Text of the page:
One of the things I like about this story is that it shows a woman, an outsider, someone who has no religious power or even religious significance in the Jewish world of first century Palestine, challenging Jesus. More than that, as an outsider, as someone of reviled status, she forces herself into the story. She forces her way through Jesus’ disciples. She forces him to pay attention. She makes him stop in his tracks and notice her. When he ignores her and dismisses her, she doesn’t walk away. She flat out disagrees with him, takes issue with him, engages in wordplay, and beats him at his own game.

There is a great deal one could say about this story. It raises a lot of questions—about Jesus, about the relationship between Jews and Gentiles in Matthew’s gospel, about the extent of Jesus’ ministry, about his self-understanding. And if you’re interested in some of those questions, I encourage you to go to my blog and look up my sermons from previous years on this text.

But today, I want to focus on one moment—the woman’s reaction when Jesus doesn’t respond to her and when his responses to her don’t satisfy her. She doesn’t settle for his silence or his attempt to silence her. She persists. She kneels down and prays, “Lord, help me.” And when he seems to dismiss her with the saying, “It is not right to the children’s food to dogs,” her response is to say that “even dogs eat the scraps from their masters’ tables.”

We are in difficult times. I don’t need to tell you that. I’m not even going to recite the litany of everything that’s going on right now. As Christians, we are people of prayer. We ask God’s help for our loved ones and for ourselves, for our nation and for all of those who are suffering. But often our prayers are little more than words that cross our lips, pious statements that we make or read because well, that’s what we do after the creed and before the confession of sin.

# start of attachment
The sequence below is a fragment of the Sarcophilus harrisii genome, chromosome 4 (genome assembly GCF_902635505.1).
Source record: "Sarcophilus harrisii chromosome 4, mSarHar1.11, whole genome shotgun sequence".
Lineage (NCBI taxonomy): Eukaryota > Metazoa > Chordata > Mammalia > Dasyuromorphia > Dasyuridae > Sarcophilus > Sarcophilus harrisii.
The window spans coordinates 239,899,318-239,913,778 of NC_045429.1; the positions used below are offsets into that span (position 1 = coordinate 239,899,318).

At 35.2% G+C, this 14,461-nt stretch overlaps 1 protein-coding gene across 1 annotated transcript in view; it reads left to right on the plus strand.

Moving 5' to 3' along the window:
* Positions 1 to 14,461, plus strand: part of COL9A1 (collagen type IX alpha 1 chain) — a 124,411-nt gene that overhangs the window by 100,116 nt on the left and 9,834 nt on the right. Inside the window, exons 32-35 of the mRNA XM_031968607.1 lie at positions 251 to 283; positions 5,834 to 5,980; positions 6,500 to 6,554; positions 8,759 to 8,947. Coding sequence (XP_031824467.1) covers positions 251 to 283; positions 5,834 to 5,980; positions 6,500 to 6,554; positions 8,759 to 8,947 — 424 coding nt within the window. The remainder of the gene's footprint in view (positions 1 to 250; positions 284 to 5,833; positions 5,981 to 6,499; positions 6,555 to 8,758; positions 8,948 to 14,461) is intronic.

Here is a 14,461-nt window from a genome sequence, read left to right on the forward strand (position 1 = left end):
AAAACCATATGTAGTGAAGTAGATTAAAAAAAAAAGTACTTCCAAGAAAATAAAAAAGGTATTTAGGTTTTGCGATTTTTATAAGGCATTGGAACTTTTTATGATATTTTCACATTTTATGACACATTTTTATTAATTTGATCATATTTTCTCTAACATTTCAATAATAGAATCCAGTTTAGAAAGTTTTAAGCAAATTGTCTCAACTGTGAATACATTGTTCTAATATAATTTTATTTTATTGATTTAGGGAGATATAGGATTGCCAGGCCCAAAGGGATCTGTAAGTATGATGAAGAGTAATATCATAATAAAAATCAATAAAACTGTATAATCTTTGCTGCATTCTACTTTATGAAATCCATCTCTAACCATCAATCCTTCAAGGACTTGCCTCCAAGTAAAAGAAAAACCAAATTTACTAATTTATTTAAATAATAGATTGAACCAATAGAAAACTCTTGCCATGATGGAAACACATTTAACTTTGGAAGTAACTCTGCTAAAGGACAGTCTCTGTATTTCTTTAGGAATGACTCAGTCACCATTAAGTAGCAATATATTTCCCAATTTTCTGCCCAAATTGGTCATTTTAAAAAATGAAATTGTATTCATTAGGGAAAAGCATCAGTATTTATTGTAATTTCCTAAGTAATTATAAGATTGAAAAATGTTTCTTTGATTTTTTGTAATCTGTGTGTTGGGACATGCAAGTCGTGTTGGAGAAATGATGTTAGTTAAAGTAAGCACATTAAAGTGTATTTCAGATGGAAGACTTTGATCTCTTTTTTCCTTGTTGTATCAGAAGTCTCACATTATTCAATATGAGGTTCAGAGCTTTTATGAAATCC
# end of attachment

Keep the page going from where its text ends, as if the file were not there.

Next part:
But right now, many of us may find ourselves praying because there seems to be little else we can do. We’ve exhausted all of our options, we ourselves are exhausted. We may even cry out, or want to cry out, “Have mercy on me, Lord, Son of David!”

If we have said those or similar words, we may have been at the very end and not really expecting a response from God. We are greeted with silence, and unlike Elijah in last week’s reading from I Kings, we don’t even hear a still, small voice.

Silence, or as in the woman’s case, a rebuke—perhaps when our prayer isn’t answered, the rebuke we hear is from the voice inside of us that says we deserve all this that we’re getting. The Canaanite woman didn’t accept the silence; she didn’t accept the rebuke, she persisted.

And because she persisted, Jesus recognized her faith and healed her daughter. Maybe, just maybe, those unsettling, disappointing conversations with God we call prayer can bring us to new discoveries and deeper faith. Maybe, when we wrestle with God, when we challenge Jesus, it’s not that we change God’s mind, but that a new, deeper relationship with God opens up to us. Whether or not our suffering ends, by returning to God again and again in prayer and petition, we hear God say to us, “Great is your faith.”